Currently, Dash is going through a phase of playing primarily with cardboard, construction paper, and painter's tape. His focus is on crafting, finding treasures on the ground as he walks through the world, and upcycling the ordinary into the extraordinary with his imagination power.
If anyone asked him what toys he loves, he'd absolutely say LEGO, but he's mostly spending his time building things out of odds and ends from around the house. He frequently revisits his old toys, and plays limitless games with them, even as he looks at toy catalogs and imagines the infinite fun of MORE.
MORE is fun to imagine, and can be fun to give, but is not the source of long-term joy.
He's excited about the advent calendar (something that links me to my own Grandma Christmas), and about getting out decorations, and certainly anticipating opening presents once he sees them wrapped up under the tree, but even now a lot of what he talks about in the season ahead is the doing, and not so much the getting.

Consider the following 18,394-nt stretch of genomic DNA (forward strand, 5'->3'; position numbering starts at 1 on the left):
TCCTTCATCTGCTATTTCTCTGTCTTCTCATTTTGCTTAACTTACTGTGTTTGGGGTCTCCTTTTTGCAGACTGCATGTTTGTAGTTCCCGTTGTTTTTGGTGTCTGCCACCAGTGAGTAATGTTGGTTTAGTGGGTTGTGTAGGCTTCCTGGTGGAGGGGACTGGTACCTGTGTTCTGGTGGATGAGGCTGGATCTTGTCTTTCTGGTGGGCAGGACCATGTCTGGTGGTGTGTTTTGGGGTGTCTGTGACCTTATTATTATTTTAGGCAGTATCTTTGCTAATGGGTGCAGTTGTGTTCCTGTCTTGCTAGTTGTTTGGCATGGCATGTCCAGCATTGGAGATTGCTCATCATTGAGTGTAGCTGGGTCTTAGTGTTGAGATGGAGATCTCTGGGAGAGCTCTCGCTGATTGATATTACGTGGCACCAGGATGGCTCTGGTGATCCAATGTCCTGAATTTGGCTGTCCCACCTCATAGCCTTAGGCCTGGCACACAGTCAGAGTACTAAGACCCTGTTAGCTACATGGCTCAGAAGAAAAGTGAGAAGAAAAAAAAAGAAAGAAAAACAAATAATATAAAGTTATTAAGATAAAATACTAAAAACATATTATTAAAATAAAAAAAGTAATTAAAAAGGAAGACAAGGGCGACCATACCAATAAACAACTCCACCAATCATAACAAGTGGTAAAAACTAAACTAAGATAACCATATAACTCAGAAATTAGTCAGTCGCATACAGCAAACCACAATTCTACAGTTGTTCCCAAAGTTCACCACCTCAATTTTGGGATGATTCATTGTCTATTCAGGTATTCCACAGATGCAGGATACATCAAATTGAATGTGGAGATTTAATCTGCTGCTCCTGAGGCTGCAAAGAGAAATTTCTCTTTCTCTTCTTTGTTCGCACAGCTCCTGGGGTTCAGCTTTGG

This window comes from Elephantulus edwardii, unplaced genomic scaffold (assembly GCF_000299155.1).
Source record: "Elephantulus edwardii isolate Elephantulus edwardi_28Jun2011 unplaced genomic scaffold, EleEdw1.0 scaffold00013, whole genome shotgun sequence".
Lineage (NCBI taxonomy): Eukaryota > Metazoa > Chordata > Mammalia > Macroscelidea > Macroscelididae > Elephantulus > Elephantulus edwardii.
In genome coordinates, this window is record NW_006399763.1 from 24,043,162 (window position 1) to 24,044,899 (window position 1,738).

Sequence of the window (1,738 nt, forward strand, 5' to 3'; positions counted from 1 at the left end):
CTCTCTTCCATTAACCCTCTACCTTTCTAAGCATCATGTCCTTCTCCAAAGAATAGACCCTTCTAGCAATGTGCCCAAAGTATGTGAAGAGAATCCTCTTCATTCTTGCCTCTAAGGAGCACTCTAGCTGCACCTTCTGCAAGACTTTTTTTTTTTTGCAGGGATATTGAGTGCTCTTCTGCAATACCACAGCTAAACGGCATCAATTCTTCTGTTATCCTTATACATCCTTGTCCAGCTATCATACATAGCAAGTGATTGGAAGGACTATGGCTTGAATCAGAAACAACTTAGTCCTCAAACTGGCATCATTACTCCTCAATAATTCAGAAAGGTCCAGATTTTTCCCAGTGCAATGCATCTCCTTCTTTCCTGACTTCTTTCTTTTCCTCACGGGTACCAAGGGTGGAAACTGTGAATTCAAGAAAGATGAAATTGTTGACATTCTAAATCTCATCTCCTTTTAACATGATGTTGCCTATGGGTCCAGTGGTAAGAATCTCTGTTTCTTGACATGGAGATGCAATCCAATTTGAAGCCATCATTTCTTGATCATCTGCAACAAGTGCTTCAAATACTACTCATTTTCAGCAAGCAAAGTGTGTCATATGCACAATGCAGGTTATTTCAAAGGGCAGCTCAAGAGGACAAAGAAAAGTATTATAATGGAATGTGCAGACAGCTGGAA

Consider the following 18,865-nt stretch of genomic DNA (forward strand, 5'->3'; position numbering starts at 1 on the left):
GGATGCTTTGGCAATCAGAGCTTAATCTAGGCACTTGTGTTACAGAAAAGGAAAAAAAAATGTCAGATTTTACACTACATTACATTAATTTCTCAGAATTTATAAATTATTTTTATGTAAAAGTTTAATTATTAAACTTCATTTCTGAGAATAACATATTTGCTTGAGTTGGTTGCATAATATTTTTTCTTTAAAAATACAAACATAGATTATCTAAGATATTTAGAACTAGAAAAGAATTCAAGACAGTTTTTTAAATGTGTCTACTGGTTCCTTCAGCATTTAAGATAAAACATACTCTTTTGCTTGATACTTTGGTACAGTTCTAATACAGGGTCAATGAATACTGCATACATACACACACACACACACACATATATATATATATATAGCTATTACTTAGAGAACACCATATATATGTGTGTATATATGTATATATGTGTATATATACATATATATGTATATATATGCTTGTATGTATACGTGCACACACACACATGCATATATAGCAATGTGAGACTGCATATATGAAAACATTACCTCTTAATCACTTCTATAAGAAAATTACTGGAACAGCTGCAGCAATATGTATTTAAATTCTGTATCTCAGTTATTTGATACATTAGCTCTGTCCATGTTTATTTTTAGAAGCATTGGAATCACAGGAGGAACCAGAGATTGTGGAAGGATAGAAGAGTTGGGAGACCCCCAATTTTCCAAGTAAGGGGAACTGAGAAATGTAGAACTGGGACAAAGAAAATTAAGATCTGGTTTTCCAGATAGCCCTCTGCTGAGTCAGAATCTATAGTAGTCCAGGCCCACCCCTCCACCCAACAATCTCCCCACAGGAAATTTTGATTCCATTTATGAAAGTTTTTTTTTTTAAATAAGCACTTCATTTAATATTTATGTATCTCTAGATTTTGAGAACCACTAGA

Kids are sucked into this capitalist whirlwind as much as any of us, and they get snared by loud advertisements and the promise of novelty with even less framework of skepticism than us adults. We're human, and novelty is appealing.
However, the lasting pleasures that resonate reveal themselves in excited talk about the rituals and expressions of love, even from very little kids. Momentary infatuation with material things fades very fast against the brighter light of connection, the spiritual power of stories, and the collective act of tending the fire together through the cold and dark.
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